Live: Albany Riverfront Jazz Festival @ Riverfront Park, 9/11/10
This one might just have been the best Albany Riverfront Jazz Fest yet. Really, I don’t know what more you have asked for.
The fest kicked off with some homegrown talent when Troika hit the stage about 12:30pm. There was already a fairly decent crowd (unlike most years), and the trio didn’t disappoint, as saxman Eric Walentowicz blew inside and out with the band’s firey “Watermelon Man” finale.
Somi was the wildcard – at least for me – but, my goodness, was she good! US-born to parents from Uganda and Rawanda, the singer put a captivating world-music spin of the day’s proceedings. She sang in several different languages, and her take on “Ingele” – sung in Swahili – was one of the highlights of the day. She’s got a mindboggling range, and when she swooped deep into her lower register, knees buckled. “Wallflower Blues” was a gently percolating samba, and she borrowed Fela’s classic “Lady” for her own anti-domestic violence anthem, “African Lady.” Her bandmembers were no slouches, either, especially keyboardist Toru Dodo, whose imaginative solo on “Enganjyani” rippled into a different stream altogether.
Saxman Ravi Coltrane was just as intense and focused as expected. Even when feedback problems brought the opening “Nothing Like You” to a screeching halt, he jumped back into the tune with full force. The band – which also featured pianist Luis Perdomo, bassist Drew Gress and drummer E.J. Strickland – dipped into the songbags of Thelonious Monk and Ornette Coleman, but the major highlight of the set was the deeply spiritual, hymn-like ballad “Jagadishwar” from the pen of Ravi’s mother, Alice Coltrane.
Ya want funk? Ivan Neville’s DumpstPhunk brought it. In spades. The 51-year-old son of Aaron Neville leaned hard on his keyboards, the area in front of the stage turned into a dance floor and everybody was at least knee-deep in the funk. How deep? Well, guitarist Nick Daniels switched over to bass to join bassist Tony Hall for half of the set, including a bootylicious rendition of “Shake It Off.” The highwater mark of the set, however, was the show-closing “Meanwhile,” which perfectly balanced the anger (“Five years since Katrina hit/I still ain’t got my FEMA check”) with the party-on ethos of the Big Easy (“Meanwhile, you might as well have a good time”). After the song’s simply ferocious dual bass duel, Ivan simply leaned into the microphone and told the crowd, “That’s why we have two of ’em.” ‘Nuff said.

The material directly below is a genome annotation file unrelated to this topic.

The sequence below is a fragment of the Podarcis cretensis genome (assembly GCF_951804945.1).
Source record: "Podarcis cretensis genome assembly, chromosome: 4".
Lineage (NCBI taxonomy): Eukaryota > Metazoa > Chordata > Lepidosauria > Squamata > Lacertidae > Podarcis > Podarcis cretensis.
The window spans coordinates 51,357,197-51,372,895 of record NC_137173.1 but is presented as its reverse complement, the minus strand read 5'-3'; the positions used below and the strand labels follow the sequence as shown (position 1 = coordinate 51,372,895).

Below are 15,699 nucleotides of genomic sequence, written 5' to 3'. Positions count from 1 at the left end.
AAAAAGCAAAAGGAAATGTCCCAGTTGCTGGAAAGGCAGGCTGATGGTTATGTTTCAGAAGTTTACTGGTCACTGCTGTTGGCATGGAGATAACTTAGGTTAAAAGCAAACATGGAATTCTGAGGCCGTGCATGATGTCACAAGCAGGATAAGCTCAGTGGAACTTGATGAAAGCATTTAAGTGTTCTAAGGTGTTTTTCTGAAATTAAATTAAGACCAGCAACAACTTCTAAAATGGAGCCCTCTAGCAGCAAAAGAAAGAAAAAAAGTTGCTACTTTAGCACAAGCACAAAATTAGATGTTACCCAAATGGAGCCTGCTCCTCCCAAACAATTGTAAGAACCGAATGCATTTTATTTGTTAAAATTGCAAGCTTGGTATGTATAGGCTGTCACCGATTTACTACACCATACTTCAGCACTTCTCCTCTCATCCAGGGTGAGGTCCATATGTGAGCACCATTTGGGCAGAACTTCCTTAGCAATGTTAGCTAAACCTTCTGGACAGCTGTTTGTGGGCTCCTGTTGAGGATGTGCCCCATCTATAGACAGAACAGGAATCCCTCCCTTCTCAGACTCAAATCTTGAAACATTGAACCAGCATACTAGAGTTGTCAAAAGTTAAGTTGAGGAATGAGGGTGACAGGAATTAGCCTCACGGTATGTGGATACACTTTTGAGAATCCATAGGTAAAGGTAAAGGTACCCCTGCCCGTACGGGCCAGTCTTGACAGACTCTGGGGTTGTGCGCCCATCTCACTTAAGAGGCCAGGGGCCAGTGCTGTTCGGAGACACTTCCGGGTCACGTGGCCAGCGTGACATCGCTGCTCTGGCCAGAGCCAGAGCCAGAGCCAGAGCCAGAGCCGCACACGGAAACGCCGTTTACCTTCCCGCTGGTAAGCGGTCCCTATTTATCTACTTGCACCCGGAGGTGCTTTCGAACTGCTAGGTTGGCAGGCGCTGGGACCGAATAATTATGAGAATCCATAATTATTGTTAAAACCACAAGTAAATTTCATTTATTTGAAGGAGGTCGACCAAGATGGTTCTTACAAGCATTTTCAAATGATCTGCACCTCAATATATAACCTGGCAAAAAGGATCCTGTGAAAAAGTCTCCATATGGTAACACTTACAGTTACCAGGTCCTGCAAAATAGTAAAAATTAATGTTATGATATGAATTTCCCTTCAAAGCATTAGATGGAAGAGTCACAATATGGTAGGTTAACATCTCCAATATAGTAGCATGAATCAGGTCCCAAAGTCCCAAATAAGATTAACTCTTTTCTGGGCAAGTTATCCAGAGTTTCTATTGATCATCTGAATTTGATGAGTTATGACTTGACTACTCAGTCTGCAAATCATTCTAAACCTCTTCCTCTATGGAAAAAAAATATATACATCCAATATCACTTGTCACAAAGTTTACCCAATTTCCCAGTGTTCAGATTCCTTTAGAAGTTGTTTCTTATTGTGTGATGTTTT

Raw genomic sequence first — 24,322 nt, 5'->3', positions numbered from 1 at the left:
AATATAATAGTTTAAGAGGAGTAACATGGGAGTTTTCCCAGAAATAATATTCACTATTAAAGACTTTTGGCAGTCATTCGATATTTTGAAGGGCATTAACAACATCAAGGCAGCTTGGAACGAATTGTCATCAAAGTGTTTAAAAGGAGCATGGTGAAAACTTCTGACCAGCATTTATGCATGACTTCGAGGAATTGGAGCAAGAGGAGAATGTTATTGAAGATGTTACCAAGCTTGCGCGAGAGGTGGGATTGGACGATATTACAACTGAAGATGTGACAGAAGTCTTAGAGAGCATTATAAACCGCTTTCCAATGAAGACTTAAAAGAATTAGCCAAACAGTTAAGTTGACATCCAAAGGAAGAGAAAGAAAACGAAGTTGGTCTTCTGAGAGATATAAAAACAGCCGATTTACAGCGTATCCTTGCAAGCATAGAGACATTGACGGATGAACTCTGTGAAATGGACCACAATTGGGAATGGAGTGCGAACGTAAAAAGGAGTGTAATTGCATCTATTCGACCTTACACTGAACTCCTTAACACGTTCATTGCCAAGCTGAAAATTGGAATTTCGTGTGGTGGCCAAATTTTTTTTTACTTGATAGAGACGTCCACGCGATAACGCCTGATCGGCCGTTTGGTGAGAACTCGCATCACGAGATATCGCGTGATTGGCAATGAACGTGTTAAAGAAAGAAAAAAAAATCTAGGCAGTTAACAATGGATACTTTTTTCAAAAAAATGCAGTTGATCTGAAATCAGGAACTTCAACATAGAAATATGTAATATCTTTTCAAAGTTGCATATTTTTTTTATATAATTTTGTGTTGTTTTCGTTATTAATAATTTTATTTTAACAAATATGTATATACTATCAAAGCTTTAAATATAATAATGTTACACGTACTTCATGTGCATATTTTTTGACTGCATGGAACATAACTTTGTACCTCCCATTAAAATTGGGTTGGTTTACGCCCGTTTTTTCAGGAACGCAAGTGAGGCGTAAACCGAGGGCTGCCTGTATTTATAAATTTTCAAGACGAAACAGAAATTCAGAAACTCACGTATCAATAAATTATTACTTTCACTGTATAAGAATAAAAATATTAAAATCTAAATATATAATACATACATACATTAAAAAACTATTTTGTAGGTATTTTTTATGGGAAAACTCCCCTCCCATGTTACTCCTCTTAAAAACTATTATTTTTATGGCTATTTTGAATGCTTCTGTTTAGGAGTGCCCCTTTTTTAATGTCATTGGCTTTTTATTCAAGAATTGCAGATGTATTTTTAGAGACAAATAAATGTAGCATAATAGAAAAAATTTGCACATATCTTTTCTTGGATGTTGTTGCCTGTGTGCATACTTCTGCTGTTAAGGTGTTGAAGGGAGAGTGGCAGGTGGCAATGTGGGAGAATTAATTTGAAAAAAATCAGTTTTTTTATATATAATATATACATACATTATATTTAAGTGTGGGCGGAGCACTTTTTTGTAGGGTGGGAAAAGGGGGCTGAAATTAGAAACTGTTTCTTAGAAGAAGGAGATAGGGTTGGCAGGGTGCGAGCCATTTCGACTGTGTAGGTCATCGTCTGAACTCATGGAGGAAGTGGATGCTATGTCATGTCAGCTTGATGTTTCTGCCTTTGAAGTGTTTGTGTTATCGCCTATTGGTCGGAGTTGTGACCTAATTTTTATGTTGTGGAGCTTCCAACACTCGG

Guitar great John Scofield slipped out onstage to join DumpstaPhunk for their highway wattage finale, layering his fretboard fireworks onto the New Orleans syncopated funk beat. (If you don’t think that Scofield knows his way around the New Orleans sound, check out his recent “Piety Street” album.) When he returned for the fest-closing headline set with his own band, the guitar hero slid back into the Mardi Gras parade beat for a greasy, easy-rolling rendition of “Groove Elation” that was kicked into overdrive by the magnificent drumming of Matt Wilson. But he didn’t stay in one groove too long, also firing up some brisk be-bop with Dizzy Gillespie’s “Wouldn’t You” and slowing things down with a sensuous treatment of the old Billy Eckstine ballad, “I Want to Talk About You.”
Photographs by Andrzej Pilarczyk
An excerpt from David Singer’s review in The Daily Gazette: “Coltrane delivered the most complex set of the day, the kind you can’t follow unless you treat jazz like science. The quartet ended their set by breaking down the walls of a Monk standard, where drummer E.J. Strickland took a lengthy, melodic solo that stayed inside the song until he got too crazy for himself and fell outside the framework. This is how it went for Coltrane’s solos too, often going outside the song into nowhere land, or so it sounded to a semi-trained ear.”
The Times Union review